Daniel Hill & Friends
Blasting Bonnie Tyler’s “Total Eclipse of the Heart,” senior Daniel Hill and four friends split a 12-pack of La Croixs and experienced the total darkness and corona of the eclipse in amazement.
The friends trekked up to Hill’s lakehouse at Lake Viking in Cameron, MO, located on the path of totality. Hill invited seniors Matthew Trecek, Denny Rice, Claire Evans and Kirby Motsinger to drive up Sunday and spend the night so they could drive 30 min. South to Lathrop, MO for an even more spectacular view the next day.
“We were worried we would miss the corona, but right before the moon was supposed to cover the sun, a patch of the sky cleared up and we could see everything,” Motsinger said. “When the moon moved far enough off the sun that the daylight was back, we were all in awe.”
Though the drive from the viewing spot to Kansas City was only about 40 minutes, the ride home took over four hours due to heavy traffic and rain. However, the group said it was well worth the drive and spent the extra time belting 80’s classics and telling stories.
“The most interesting part to me was when the sudden temperature drop caused the clouds to briefly condense into rain,” Hill said. “Although I must say the best part was experiencing something new with people I wanted to be with. It made the overcast day sunny in spirit.”
Stoked for total viewing, sophomore Josie Lenger camped out at Smithville Lake the weekend leading up to the eclipse with her stepmom. Equipped with Kindles, an iPod and a speaker, Lenger thought they were prepared for the weekend. But what they weren’t expecting was the rain.
It wasn’t until Sunday night when a bright flash of lightning woke up Lenger, causing her and her stepmom to flee to the shelter area. When heavy rain followed, they rushed back to the tent to retrieve their belongings, only to find themselves sloshing through the tent that was flipped over and filled with three feet of water.
“I actually dove – it was that deep – into the tent and saved some of our electronics, but I only saved the iPod and the speaker,” Lenger said.
Despite the tent malfunction, Lenger and her family still enjoyed the eclipse itself.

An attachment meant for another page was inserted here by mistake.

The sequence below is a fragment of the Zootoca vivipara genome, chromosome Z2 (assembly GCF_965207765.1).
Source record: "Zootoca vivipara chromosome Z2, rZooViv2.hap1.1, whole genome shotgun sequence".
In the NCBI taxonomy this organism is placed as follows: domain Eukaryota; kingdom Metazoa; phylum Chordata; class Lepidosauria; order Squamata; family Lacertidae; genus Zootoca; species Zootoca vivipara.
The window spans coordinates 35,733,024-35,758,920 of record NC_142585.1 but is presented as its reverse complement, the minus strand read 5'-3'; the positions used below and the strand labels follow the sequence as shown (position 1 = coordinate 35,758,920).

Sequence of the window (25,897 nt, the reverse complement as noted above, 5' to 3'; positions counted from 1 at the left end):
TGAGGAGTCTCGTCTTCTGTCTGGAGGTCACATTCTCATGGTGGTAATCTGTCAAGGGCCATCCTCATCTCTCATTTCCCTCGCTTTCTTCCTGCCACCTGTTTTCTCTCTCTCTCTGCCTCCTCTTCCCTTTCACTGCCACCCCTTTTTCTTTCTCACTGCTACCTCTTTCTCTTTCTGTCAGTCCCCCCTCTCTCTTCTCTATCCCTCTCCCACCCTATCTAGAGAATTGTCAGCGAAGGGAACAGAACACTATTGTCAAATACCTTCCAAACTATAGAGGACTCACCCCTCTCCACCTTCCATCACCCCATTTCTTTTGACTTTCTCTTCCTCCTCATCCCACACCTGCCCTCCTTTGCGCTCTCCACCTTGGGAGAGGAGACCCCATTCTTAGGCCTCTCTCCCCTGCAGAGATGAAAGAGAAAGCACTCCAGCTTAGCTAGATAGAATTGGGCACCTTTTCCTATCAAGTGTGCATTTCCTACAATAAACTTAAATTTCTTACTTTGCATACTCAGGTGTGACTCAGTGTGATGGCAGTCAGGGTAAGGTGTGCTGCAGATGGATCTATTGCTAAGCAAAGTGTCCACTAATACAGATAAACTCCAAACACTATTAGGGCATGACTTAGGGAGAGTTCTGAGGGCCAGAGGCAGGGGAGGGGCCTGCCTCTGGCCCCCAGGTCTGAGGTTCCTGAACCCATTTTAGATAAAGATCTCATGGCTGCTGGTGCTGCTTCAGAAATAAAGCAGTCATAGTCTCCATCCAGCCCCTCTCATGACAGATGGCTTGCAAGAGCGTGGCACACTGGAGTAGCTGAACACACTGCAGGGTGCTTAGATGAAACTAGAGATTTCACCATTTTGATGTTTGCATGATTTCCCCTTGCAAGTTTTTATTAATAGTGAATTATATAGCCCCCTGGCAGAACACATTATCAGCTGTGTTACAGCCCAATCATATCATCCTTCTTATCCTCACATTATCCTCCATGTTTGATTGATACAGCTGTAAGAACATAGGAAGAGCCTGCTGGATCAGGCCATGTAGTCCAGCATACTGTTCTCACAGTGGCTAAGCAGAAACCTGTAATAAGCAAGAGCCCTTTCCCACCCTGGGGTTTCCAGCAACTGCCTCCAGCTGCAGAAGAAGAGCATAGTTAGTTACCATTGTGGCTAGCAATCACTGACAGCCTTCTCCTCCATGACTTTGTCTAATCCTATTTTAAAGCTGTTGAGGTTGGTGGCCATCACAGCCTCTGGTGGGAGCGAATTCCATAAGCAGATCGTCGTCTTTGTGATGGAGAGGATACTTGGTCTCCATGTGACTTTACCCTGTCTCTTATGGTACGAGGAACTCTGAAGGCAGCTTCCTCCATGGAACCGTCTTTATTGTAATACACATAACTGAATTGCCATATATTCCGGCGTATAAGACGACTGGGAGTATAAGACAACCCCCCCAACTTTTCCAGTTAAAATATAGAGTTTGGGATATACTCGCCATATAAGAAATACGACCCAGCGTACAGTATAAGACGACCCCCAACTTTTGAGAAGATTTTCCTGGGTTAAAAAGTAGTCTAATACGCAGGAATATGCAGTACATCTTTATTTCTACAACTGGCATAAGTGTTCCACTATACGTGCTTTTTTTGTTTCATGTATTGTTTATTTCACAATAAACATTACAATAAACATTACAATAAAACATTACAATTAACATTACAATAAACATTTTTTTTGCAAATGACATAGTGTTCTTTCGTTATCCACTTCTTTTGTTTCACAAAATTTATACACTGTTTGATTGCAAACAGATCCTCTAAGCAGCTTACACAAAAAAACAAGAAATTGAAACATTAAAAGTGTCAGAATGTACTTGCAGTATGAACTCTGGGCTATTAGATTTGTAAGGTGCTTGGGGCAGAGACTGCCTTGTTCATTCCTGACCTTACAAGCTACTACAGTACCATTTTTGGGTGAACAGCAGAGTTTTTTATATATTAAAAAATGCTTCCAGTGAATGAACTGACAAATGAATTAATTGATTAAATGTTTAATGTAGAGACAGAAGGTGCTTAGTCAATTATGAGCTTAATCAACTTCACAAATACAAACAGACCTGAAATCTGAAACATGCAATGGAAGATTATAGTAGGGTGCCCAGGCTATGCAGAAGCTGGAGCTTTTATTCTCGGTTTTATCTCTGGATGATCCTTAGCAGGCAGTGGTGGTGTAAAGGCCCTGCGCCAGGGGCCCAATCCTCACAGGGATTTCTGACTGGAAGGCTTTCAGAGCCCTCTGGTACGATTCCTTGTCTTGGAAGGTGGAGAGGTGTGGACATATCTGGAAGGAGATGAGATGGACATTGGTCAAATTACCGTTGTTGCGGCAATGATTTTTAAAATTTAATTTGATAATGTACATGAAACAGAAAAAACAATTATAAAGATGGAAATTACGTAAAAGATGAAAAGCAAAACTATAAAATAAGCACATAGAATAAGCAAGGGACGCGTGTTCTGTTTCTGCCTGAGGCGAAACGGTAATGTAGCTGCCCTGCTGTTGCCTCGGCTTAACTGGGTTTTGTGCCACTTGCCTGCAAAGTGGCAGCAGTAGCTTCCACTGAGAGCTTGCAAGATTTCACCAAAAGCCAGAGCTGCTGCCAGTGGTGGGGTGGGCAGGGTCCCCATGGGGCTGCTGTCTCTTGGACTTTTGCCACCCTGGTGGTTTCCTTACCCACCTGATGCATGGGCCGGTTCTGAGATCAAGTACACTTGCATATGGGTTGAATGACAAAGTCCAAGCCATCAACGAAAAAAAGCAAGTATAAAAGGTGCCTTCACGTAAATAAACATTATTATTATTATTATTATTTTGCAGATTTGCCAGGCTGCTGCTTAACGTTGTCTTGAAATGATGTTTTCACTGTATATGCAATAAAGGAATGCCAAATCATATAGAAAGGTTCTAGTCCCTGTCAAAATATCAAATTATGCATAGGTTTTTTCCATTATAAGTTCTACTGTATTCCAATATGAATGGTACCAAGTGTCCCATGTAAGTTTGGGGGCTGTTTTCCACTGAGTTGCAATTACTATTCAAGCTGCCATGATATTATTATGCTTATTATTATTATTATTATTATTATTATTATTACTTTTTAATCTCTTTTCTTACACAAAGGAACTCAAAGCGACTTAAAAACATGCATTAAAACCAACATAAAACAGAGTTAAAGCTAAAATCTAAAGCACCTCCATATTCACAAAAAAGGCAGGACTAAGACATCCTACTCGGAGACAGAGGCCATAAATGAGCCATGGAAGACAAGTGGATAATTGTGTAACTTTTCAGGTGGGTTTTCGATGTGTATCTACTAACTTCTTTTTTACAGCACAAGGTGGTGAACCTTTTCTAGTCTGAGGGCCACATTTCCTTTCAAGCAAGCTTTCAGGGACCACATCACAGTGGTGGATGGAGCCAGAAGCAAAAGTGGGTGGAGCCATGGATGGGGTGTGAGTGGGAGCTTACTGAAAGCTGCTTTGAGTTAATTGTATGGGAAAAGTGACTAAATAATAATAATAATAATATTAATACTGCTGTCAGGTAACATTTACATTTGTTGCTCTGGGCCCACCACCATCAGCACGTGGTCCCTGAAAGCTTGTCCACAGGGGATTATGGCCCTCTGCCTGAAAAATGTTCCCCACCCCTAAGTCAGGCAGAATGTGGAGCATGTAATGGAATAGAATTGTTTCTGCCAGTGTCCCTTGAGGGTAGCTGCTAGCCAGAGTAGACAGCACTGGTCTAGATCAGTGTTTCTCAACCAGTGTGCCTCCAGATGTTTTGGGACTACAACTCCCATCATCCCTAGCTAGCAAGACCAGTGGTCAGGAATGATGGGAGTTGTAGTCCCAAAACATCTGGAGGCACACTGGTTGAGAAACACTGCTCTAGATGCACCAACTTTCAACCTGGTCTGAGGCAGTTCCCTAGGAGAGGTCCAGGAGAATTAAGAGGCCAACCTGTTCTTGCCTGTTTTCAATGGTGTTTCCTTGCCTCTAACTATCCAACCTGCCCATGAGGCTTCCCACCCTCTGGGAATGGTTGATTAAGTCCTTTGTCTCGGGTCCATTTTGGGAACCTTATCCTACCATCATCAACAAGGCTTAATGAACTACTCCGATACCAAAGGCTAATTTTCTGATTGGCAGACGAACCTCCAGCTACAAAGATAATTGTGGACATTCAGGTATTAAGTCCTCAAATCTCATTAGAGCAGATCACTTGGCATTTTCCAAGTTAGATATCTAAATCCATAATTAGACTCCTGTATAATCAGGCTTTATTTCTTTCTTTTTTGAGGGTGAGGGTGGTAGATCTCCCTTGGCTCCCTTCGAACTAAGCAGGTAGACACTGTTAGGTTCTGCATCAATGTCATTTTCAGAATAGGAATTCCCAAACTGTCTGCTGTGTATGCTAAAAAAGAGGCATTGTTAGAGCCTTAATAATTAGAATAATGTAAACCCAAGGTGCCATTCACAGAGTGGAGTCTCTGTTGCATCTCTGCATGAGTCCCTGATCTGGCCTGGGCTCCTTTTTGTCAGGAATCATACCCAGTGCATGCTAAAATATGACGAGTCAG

“[The eclipse] was pretty amazing,” Lenger said. “We got a view of the totality, so it got pitch dark and actually my grandpa came out with his dogs and he set up all of his tents, and the dogs went to sleep because they thought it was night time.”
GRACE & VIOLET APODACA
Hustling their 7-year-old black lab into the house to keep him from being blinded was the most excitement for senior Grace and freshman Violet Apodaca on Aug. 21, the day of the eclipse.
They watched from their backyard near 63rd and Roe with their mom and grandma, and while the girls were excited to see the eclipse, their concern with keeping their dog safe outweighed their original interest.
“We thought our dog was going to get blinded, so we had to bring him back inside,” Violet said. “He was a bit freaked out. I think he was just really confused because it got kind of dark.”
As for the eclipse itself, the girls found it overrated.
“It felt like there was a lot of hype over it,” Grace said. “It was underwhelming and the hype wasn’t really worth it.”
The girls were excited to see the eclipse, and hoped watching from home would still bring a fun experience. However, the actual eclipse left the sisters having differing opinions on whether or not they’d travel to the path of totality.
“I don’t think it would’ve been worth it to spend the whole day traveling just for 30 seconds of total eclipse,” Grace said.
Violet, on the other hand, said it would have lived up to her expectations had she gone outside of Prairie Village to see the total viewing.
Overall though, the sisters agree that they would be interested in viewing a future eclipse in the path of totality after hearing their friends rave about the life-changing experience.